Rick Dixon writes from Cambridge: Firstly, I’m going to assume a basic awareness of the cultural phenomenon that is the Star Wars saga – I think it’s fairly safe to assume that anyone who has never heard of Star Wars won’t be reading this anyway because of the lack of an Internet connection in their cave.
It’s possible you might not be aware that Disney bought the rights to everything Star Wars-related (and some other minor stuff – Indiana Smith? California Jones? Something like that…) for a staggering four billion dollars from creator George Lucas, back in October last year. It’s possible; but if you haven’t heard about it I’d suggest moving out of that cave.
Obviously Disney could only see a return on their investment by milking one of the most lucrative cash cows of all-time, and promptly announced a new Star Wars trilogy, beginning in 2015.
This announcement sent the Internet into hyperspace as everyone from hardcore geeks to casual fans began debating: who would direct the new film? The initial good news was that it would not be George Lucas – his role is reduced to ‘creative consultant’. “Why is this good news?”, I’m imagining you asking. Well I’m glad you asked – not least because this article would finish here if you didn’t – so let me explain: strap yourselves in, we’re about to make the jump to lightspeed.
The original Star Wars film was directed by George Lucas in 1977 and was unfathomably successful, but it succeeded despite him, not because of him. Disagree? Look up Journal of the Whills online, if you get the chance. Obviously I’ve already suffered so you don’t have to, so I’ll provide a brief overview. I’m good to you.
Journal of the Whills reads as if George Lucas was eating mescaline-soaked cheese before bed, then writing down his subsequent dreams in the morning without editing them. There are some vaguely familiar names hinting at things to come (Deak Starkiller, Mace Windy), but nothing resembling the iconic film we know today. Jedi Knights were called ‘Jedi-Bendu’; the force was referred to as ‘The Living Force’, requiring special crystals to focus its power (not a ‘lightsaber’ in sight); the bad guys were the ‘Bogan’. A bewildering array of characters come and go throughout the story with no real protagonist, and Han Solo – the roguish space pirate played by Harrison Ford with devil-may-care charm – was a giant green bipedal lizard. No, I’m not kidding.
Unsurprisingly, no Hollywood studio would go near the script. So after several rewrites by Lucas (presumably while not high) and some guest writers, a touch of story theft from Akira Kurosawa’s Hidden Fortress, and a dash of 1930s Flash Gordon serials, something resembling Star Wars took shape, and 20th Century Fox financed the film – with deep reservations.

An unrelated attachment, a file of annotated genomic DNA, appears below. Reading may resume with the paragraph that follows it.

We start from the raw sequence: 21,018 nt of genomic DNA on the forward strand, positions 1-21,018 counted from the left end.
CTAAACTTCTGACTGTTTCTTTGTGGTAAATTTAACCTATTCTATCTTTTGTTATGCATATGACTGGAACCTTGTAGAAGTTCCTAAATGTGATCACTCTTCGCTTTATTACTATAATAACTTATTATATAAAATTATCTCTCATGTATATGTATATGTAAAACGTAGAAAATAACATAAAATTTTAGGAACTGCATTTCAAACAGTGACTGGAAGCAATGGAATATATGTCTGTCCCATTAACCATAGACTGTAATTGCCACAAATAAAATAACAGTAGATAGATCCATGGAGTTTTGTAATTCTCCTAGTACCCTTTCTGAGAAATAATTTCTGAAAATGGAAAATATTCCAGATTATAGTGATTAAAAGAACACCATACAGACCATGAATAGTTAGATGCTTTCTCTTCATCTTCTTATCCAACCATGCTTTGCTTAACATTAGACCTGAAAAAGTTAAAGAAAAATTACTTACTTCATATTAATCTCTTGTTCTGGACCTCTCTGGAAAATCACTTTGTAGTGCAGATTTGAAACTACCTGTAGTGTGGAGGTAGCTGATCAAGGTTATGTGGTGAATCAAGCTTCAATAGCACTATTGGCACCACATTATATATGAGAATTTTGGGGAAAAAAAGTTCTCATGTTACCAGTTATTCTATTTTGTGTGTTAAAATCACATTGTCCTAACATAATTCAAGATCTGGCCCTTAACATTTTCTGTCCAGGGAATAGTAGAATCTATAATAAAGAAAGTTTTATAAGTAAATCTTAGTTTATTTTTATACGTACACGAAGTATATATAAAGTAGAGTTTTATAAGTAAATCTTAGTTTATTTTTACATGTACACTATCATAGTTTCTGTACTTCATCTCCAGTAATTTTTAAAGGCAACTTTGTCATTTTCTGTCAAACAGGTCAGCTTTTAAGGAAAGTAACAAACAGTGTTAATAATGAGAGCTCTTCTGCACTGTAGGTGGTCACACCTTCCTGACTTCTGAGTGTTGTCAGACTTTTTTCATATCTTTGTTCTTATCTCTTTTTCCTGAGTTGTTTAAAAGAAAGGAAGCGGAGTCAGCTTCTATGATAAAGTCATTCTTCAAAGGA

The stories about the original Star Wars shoot are nearly as famous as the film itself. Lucas was plagued by an uncooperative film crew who had no idea or faith in what he was doing; a special effects division newly put together, staffed by work-shy hippies taking months to produce seconds of film; scorching desert heat on location in Tunisia – after a freak storm destroyed most of the sets, which had to be rebuilt; and immense pressure and a meagre budget from a nervous, controlling studio. George was not allowed to make the film he wanted and Star Wars was largely shaped by studio constraints.
Despite the subsequent success of Star Wars, George vowed he would not direct the subsequent sequels or other proposed films in the saga, but instead write the stories and let others direct. This resulted in what is widely regarded as one of the best sequels, and one of the most revered pulp sci-fi films, in motion picture history: The Empire Strikes Back. The third film in the trilogy, Return of the Jedi, was also not directed by Lucas but suffers from his noticeably increased ‘creative control’. Although still a strong finish to the trilogy, the weaker elements of Jedi were a foreshadowing of things to come.
1999 Saw the release of the first film in a new Star Wars trilogy entirely written and directed by George Lucas – The Phantom Menace. I cannot bring myself to say much about this ‘Prequel Trilogy’ except that hype and expectation seldom exceed reality, and that these films are perfect examples of what happens when one man has complete creative, artistic and directorial control, and nobody has the guts to point out his terrible ideas. This is film-making as a benign dictatorship and it nearly killed Star Wars.
But now with the announcement of JJ Abrams as director of the new film, there is renewed hope. Star Wars films have mainly benefitted from not being directed by George Lucas and Abrams is no stranger to iconic sci-fi. He directed the 2009 Star Trek reboot and achieved the seemingly impossible feat of making a Trek film entertaining, and fun to watch. Ignore the insular nerds who were furious that Star Trek is now enjoyed by, and accessible to Joe Public. JJ Abrams is now in control of two of the biggest sci-fi properties of all time and if anyone can restore peace and order to the Star Wars galaxy, it is he.